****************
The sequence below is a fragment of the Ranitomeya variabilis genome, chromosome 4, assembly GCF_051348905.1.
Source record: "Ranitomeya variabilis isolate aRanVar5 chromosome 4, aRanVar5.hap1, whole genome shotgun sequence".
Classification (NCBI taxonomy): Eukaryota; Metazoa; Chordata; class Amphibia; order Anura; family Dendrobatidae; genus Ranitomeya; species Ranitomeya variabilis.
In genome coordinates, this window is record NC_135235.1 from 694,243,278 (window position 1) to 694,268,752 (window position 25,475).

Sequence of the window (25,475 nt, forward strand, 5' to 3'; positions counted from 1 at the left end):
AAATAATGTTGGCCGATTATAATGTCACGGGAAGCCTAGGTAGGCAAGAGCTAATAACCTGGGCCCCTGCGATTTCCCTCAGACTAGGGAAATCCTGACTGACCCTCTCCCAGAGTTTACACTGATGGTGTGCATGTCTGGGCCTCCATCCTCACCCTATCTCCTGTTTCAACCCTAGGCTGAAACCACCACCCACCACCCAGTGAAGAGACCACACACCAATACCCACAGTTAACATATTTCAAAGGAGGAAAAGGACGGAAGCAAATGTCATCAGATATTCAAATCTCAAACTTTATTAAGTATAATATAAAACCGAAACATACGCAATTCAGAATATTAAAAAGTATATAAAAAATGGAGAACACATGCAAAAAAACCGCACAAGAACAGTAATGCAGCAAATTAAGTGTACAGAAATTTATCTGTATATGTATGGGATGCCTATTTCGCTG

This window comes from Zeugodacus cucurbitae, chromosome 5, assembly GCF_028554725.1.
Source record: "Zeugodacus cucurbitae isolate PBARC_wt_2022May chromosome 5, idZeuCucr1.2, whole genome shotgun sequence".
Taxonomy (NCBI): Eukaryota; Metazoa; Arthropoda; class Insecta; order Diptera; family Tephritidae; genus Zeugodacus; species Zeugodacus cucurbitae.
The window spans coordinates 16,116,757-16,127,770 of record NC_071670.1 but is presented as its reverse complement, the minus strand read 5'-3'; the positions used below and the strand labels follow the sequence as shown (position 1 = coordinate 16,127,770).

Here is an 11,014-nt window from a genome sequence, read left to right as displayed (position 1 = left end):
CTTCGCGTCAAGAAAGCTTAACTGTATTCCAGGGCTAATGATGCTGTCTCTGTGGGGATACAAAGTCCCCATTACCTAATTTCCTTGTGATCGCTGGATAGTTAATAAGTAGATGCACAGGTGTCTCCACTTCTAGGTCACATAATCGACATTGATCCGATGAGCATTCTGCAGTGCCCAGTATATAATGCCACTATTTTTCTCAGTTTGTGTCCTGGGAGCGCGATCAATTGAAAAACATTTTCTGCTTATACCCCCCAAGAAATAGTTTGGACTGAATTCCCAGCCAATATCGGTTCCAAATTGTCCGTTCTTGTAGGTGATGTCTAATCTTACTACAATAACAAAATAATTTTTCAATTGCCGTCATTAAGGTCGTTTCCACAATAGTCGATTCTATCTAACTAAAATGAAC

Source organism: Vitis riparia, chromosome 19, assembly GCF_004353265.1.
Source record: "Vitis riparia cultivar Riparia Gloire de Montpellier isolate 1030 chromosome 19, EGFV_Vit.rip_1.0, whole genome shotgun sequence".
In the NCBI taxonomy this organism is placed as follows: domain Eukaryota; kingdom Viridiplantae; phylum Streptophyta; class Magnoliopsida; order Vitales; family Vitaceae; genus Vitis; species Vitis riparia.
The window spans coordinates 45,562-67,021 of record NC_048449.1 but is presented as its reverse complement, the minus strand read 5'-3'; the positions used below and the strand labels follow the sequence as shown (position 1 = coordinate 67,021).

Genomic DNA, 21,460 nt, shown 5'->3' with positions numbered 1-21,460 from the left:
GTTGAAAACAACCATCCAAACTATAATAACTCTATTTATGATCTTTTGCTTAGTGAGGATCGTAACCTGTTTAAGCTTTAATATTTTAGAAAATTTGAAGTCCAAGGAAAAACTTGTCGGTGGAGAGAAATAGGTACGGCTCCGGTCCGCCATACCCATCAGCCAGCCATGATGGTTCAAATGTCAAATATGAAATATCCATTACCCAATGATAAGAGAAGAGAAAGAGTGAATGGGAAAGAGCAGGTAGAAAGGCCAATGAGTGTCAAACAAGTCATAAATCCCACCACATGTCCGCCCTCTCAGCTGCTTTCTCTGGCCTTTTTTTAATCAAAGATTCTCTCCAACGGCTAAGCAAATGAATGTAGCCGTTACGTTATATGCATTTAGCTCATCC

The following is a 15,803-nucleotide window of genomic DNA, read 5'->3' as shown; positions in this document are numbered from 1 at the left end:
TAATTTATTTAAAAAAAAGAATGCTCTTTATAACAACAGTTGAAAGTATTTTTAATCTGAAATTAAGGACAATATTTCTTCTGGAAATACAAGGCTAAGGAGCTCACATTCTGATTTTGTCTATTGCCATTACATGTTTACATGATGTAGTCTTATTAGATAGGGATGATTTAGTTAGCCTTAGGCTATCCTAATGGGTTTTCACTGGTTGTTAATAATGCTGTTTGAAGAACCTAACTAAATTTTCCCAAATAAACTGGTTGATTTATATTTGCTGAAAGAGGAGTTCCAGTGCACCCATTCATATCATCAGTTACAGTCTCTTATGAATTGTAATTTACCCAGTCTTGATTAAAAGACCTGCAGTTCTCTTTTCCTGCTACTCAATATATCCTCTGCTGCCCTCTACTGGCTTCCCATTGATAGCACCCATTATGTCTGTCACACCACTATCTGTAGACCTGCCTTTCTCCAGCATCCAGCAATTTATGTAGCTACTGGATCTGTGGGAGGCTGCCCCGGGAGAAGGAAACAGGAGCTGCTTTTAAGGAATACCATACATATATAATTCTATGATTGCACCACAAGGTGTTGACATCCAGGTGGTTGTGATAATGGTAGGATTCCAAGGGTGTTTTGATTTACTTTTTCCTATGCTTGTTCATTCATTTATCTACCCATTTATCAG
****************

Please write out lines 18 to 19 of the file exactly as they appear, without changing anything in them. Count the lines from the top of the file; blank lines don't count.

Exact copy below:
GTTGAAAACAACCATCCAAACTATAATAACTCTATTTATGATCTTTTGCTTAGTGAGGATCGTAACCTGTTTAAGCTTTAATATTTTAGAAAATTTGAAGTCCAAGGAAAAACTTGTCGGTGGAGAGAAATAGGTACGGCTCCGGTCCGCCATACCCATCAGCCAGCCATGATGGTTCAAATGTCAAATATGAAATATCCATTACCCAATGATAAGAGAAGAGAAAGAGTGAATGGGAAAGAGCAGGTAGAAAGGCCAATGAGTGTCAAACAAGTCATAAATCCCACCACATGTCCGCCCTCTCAGCTGCTTTCTCTGGCCTTTTTTTAATCAAAGATTCTCTCCAACGGCTAAGCAAATGAATGTAGCCGTTACGTTATATGCATTTAGCTCATCC

The following is a 15,803-nucleotide window of genomic DNA, read 5'->3' as shown; positions in this document are numbered from 1 at the left end: